In the Houston case, Hauser plays a role similar to Weinberg's, and union official Moore takes the part of the allegedly corrupt middleman paralleled in the Meyers case by Mayor Angelo J. Errichetti of Camden, N.J., and Philadelphia lawyer Howard L. Criden -- who were convicted along with Myers.

Moore and an associate allegedly plotted to steal part of a payoff intended for a public official, just as Errichetti and Criden did according to testimony in Myers' trial.

There are no videotapes in the Houston case, but Hauser wore a body recorder in his meetings with officials during the Brilab investigation.

In one tape played in the pretrial hearings, Moore hesitated about approaching Clayton with the money offer. "I know everything's a gamble, life's a gamble . . . but 'i'm reluctant to . . .' the union official said.

Hauser replied: "No, don't be reluctant. You have to gamble in life . . . You must shoot dice. And if we get in with the speaker. . . ."

House speaker Clayton has acknowledged taking the $5,000, but attorney Minton said the trial will show he took part in no corrupt agreement and never spent the money.

Hauser had been told he didn't need Clayton, but he insisted on meeting with the speaker, according to testimony at the pretrial hearing.

Clayton has said he intended to give the money back to Moore. Minton told the judge in the pretrial hearing that Clayton was busy when he met with Moore and Hauser on Nov. 8.

"He's not going to stand up and say, 'I'm surprised at you, L. G.'" for offering the money, Minton said. "I can't imagine a Texas gentleman in a situation like that handling it any differently."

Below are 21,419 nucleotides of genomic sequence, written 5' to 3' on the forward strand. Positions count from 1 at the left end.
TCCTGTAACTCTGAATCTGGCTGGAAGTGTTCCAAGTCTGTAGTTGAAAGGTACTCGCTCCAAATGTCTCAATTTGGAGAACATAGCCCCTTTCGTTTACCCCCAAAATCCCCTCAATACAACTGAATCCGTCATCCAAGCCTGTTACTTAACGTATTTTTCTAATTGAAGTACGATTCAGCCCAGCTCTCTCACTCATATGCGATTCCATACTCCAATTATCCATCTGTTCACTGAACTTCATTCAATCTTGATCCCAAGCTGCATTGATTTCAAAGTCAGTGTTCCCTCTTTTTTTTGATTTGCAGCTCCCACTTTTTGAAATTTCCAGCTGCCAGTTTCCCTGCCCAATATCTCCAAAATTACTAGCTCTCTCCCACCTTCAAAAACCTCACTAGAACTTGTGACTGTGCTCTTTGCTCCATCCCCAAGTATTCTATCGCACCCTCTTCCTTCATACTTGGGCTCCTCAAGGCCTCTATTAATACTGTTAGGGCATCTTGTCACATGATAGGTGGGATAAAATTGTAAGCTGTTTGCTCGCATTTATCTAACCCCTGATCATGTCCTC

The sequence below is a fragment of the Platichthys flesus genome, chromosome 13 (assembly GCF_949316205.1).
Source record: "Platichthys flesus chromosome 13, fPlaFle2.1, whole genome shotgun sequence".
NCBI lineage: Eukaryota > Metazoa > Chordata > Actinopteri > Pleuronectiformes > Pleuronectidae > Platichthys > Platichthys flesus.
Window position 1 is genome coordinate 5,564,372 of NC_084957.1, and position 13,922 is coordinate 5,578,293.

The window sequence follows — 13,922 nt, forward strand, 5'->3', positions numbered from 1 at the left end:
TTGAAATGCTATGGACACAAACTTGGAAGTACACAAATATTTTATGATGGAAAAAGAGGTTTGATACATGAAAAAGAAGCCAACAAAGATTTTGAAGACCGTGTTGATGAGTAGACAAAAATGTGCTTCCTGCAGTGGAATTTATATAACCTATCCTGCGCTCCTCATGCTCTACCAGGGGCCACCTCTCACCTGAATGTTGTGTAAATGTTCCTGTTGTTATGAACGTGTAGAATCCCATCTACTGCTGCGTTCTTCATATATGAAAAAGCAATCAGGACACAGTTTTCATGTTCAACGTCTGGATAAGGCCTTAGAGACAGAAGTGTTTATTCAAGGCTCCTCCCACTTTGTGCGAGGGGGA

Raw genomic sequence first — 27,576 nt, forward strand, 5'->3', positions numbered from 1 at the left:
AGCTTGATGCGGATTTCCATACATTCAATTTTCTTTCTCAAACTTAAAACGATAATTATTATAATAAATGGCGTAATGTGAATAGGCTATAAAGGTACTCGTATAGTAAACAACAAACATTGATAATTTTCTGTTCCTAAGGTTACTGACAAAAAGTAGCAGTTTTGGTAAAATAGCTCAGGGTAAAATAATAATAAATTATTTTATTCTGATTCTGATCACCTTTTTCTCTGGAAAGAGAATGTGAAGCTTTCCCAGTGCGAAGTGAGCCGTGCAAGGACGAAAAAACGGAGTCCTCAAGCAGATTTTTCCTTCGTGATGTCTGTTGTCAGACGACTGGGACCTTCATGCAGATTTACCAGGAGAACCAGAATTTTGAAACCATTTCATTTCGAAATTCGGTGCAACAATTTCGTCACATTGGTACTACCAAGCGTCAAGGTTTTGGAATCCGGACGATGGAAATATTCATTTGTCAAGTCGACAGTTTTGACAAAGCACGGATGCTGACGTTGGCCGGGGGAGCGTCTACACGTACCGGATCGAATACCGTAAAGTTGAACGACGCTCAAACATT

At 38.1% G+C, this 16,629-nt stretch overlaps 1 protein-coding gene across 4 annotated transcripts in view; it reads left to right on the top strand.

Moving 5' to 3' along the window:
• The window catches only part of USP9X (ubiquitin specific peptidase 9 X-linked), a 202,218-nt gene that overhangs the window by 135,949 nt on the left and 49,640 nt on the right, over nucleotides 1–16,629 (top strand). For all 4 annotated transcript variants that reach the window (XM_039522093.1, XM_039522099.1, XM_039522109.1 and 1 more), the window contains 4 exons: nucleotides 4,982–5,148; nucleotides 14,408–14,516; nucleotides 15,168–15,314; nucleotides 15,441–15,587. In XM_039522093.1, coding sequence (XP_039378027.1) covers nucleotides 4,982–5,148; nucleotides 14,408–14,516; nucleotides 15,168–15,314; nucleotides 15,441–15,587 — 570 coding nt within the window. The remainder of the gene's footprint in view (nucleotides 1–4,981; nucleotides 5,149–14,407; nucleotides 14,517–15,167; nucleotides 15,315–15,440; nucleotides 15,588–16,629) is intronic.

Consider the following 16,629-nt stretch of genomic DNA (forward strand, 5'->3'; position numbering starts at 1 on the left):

In a phone interview Friday from Austin, Minton said the tape recording of the same meeting does have Clayton saying "I want to help you all" with the insurance contract. But he then added, "We don't want to do anything illegal, and you don't either," according to Minton.

Minton said he was especially shocked at the FBI's pursuit of Clayton because there was "not one shred of evidence" that his client had ever taken a payoff.

Critics of the Abscam and Brilab undercover investigations have pointed out that the FBI didn't seem to have any threshold requirement that a politician had participated in an illegal act before offering him a bribe.

Assistant U.S. attorney Ron Woods said at the pretrial hearing that Clayton never reported the $5,000 as a campaign contribution, but instead went along with the scheme by telling Moore later that the bids on a $76 million state insurance contract could be reopened, as Hauser sought.

Woods also noted that Clayton simply could have refused to take the cash. In the first appeals court ruling in the Abscam investigation, a circuit court judge in New York said exactly the same thing in condoning the FBI's tactics.

Further evidence of the potential problems of such undercover activities was provided by Moore's attorney on the witness stand in the pretrial hearing. He testified that his client lied when he told Hauser that Clayton was "committed" to influencing the award of the contract. During the Myers Abscam trial, tapes showed that the congressman's codefendants often exaggerated their control over his actions.

An FBI agent testified that the bureau wanted wiretaps on Moore's phones because they didn't trust him to tell Hauser everything about the scheme. Judge O'Connor ruled that Moore would be tried separately.

Austin attorneys Randall (Buck) Wood and Donald F. Ray will stand trial with Clayton. The case is expected to last three to four weeks.